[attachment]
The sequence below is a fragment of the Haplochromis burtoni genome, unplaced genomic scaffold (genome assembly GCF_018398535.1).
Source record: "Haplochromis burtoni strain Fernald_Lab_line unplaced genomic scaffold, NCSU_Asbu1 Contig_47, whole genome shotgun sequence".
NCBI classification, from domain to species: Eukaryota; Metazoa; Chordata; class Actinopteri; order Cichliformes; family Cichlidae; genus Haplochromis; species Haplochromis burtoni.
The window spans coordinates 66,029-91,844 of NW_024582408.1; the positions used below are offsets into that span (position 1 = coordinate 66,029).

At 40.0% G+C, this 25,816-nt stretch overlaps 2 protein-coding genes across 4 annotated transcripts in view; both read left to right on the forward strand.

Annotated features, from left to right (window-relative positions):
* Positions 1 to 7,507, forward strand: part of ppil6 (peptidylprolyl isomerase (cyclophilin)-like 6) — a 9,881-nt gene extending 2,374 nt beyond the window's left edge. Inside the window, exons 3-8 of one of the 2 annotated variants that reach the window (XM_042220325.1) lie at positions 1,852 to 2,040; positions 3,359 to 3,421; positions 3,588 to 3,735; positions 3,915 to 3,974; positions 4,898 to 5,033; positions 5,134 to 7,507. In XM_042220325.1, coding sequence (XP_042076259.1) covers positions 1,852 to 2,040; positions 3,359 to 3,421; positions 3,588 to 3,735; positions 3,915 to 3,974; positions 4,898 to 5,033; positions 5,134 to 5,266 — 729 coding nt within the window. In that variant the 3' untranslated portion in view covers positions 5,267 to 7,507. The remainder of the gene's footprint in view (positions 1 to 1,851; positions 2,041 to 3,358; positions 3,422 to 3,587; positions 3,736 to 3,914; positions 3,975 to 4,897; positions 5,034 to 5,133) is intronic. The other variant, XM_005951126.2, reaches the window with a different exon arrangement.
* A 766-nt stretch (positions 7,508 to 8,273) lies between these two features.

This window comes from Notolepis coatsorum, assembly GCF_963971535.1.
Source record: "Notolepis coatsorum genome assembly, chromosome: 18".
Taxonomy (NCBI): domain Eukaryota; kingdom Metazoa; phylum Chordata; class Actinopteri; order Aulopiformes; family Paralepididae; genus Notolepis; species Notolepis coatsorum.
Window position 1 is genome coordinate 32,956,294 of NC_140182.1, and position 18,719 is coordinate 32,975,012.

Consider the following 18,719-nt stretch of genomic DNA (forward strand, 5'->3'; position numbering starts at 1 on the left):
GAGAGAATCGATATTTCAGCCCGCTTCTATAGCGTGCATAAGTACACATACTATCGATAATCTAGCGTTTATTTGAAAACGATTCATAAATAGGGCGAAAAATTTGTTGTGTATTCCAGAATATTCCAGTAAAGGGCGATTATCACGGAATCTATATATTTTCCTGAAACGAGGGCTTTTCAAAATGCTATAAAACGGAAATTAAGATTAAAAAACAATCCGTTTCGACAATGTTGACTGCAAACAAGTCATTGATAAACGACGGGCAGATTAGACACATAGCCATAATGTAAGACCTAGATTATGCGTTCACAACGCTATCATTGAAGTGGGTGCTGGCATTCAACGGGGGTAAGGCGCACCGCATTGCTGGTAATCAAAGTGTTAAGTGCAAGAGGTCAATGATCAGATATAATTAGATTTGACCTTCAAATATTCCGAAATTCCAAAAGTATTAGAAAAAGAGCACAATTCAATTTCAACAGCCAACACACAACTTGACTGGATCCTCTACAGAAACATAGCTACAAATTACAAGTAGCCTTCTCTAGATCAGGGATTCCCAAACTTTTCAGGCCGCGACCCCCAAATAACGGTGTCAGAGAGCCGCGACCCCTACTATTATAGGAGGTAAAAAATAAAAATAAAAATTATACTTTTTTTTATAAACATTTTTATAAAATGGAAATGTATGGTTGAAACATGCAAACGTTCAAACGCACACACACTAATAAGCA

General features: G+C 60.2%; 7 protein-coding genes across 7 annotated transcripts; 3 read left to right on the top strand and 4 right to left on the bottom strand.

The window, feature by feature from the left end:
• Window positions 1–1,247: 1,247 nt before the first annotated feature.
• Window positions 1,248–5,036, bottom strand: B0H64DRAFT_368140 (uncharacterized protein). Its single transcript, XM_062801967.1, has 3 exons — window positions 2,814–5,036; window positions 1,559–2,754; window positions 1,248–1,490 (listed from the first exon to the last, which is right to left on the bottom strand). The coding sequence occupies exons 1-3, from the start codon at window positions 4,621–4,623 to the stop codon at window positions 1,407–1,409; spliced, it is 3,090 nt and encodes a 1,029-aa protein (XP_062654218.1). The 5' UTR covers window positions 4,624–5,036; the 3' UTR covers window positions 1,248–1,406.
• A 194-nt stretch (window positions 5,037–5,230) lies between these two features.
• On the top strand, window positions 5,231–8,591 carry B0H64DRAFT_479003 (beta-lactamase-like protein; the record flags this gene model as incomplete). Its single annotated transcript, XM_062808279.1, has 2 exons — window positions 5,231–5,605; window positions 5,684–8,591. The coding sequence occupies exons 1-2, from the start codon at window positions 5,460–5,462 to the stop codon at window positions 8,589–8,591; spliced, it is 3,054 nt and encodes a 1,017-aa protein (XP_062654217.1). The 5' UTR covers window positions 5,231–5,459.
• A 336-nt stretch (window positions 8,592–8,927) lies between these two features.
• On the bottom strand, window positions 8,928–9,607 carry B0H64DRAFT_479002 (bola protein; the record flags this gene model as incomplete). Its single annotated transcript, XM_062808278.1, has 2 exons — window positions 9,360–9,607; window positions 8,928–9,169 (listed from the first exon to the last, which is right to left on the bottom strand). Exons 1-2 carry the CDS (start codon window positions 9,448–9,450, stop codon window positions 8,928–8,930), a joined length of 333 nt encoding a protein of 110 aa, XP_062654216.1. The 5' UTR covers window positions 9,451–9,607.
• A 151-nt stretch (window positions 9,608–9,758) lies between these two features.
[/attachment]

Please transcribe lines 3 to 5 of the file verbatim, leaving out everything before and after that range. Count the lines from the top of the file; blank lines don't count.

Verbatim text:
NCBI classification, from domain to species: Eukaryota; Metazoa; Chordata; class Actinopteri; order Cichliformes; family Cichlidae; genus Haplochromis; species Haplochromis burtoni.
The window spans coordinates 66,029-91,844 of NW_024582408.1; the positions used below are offsets into that span (position 1 = coordinate 66,029).

At 40.0% G+C, this 25,816-nt stretch overlaps 2 protein-coding genes across 4 annotated transcripts in view; both read left to right on the forward strand.